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Kulers Uncorked: Oveja Negra

Gil Kulers, CWE

Gil Kulers, CWE

2010 Oveja Negra Cabernet Franc-Carmenere, Reserva, Maule Valley, Chile

2010 Oveja Negra Cabernet Franc-Carmenere, Reserva, Maule Valley, Chile

  • $13
  • Two Thumbs Up
  • Aromas of dark chocolate, black cherry and plum with a note of black licorice and cola. Medium-plus body with juicy, tart, dark berry and cranberry fruit with a pleasant minty, herbal note on the finish.

Easter dinner is every bit the train wreck that Thanksgiving is, at least from the perspective of picking the perfect wine. Such abundance, such variety, sweet stuff, tart stuff, salty stuff. No one wine will do. A forest of wine bottles would cover your table to accommodate the pairings for the varied dishes.

So abandon all hope ye who aspire to find that “perfect” Easter wine.

What you can do is have a nice selection of what I call Goldilocks wines, not too big, not too small, not too oaky, wines that are juuust right.

Cabernet sauvignon and chardonnay lovers will notice the absence of their favorite wines in the following list. While there are exceptions, cabs and chards are not middle-of-the-road enough.

I’m high on acid, or perhaps I should say I’m big on wines high in acidity. Acidic wines brighten flavors in many foods and have a refreshing, palate-cleansing quality. Acidic wines, generally speaking, are not fermented or aged in new oak barrels. Oaky wines make for tricky wine partners and overly oaked wines can overshadow many dishes.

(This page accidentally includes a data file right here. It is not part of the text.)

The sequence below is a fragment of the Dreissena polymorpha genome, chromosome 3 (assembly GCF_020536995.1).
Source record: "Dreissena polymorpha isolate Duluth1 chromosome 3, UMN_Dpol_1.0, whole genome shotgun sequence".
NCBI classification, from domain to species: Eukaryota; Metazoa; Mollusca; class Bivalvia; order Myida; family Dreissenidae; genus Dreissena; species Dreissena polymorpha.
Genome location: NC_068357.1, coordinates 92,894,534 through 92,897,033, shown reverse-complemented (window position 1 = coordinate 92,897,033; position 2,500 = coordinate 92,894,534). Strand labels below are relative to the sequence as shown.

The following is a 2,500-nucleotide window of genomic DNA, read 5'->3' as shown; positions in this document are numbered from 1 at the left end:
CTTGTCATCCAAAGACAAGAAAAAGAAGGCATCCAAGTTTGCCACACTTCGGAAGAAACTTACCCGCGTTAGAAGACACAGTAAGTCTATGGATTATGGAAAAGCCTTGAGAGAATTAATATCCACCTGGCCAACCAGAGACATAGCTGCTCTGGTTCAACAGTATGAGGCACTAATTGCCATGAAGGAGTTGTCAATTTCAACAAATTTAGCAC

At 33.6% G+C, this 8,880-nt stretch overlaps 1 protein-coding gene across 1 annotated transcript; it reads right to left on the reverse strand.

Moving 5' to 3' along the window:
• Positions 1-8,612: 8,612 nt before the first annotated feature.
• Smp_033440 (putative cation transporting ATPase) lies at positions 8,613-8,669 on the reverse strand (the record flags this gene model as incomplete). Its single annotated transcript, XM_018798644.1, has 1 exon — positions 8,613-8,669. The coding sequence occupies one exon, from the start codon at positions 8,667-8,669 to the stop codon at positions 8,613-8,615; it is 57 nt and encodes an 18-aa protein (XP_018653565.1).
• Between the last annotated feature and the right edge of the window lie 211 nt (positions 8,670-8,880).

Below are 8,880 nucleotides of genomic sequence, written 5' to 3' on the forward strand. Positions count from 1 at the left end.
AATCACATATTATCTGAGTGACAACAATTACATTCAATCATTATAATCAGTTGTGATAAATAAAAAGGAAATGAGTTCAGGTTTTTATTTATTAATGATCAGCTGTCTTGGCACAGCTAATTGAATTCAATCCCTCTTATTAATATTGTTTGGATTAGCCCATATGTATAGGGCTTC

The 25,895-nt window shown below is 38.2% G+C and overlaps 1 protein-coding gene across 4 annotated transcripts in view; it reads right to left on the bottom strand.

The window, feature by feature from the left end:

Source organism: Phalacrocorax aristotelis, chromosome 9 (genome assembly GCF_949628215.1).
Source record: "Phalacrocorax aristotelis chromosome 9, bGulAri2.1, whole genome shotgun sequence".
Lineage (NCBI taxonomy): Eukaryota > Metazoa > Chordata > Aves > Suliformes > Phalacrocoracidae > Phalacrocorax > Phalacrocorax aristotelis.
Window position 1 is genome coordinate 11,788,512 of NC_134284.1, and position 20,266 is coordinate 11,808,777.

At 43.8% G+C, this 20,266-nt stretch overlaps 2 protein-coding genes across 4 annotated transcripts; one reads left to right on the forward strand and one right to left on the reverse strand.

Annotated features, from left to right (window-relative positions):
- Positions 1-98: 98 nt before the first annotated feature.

New Zealand sauvignon blancs are a crowd-pleasing, food-friendly choice. Some deride Kiwi sauvignon blancs as having a fruit salad quality, but when one of the Easter dinner dishes could be fruit salad (or roasted pineapple alongside a cherry-glazed ham), what could be better? If you’re having a gang over, these wines are pocketbook friendly, too. You’d be hard pressed to find one over $20. I particularly like Benchlands ($15) or Oyster Bay ($14).

An historically overlooked category for wine pairing is sparkling wine. Low in alcohol, crisply acidic and with just the right amount celebratory spirit, bubbly makes most any dish a winner. I particularly like rosé sparklers with fried foods. Southern fried chicken or fritto misto (fish or vegetable) pair nicely with brut-style pinkish bubbles. Not too long ago, I thoroughly enjoyed a bottle of H. Billiot & Fils Brut Rosé ($56) from Champagne with deep-fried chicken breasts. A less-expensive option is Segura Viudas Brut Rosé ($10) from Spain.

I’ve said it before and I’m briefly saying it again here: grüner veltliner from Austria is my nominee for the most food-friendly wine in the world. My fave is the Nigl ($25). My second favorite is Domane Wachau ($17).

Lots of choices abound for red options that are nicely acidic, such as pinot noirs from cooler regions, barberas from northern Italy and garnachas/grenaches from Spain and southern France. A wine that I tried recently defies categories—and makes for a pleasant Easter dinner companion. It is the Reserva Cabernet Franc-Carmenere from Oveja Negra ($13). Made in Chile’s Maule Valley, 200 miles south of Santiago, this medium-bodied wine goes nicely with most any dish and will put smiles on the faces of guests hankering for a cabernet sauvignon.

So, whether it’s ham, lamb or ratatouille, enjoy Easter dinner with a glass wine and remember it is the people surrounding the table that are most important, not what’s on the table.

Gil Kulers is a certified wine educator and a consultant for a metro-Atlanta wine shop.You can reach him at gil.kulers@winekulers.com.

— Gil Kulers, AJC Drink blog

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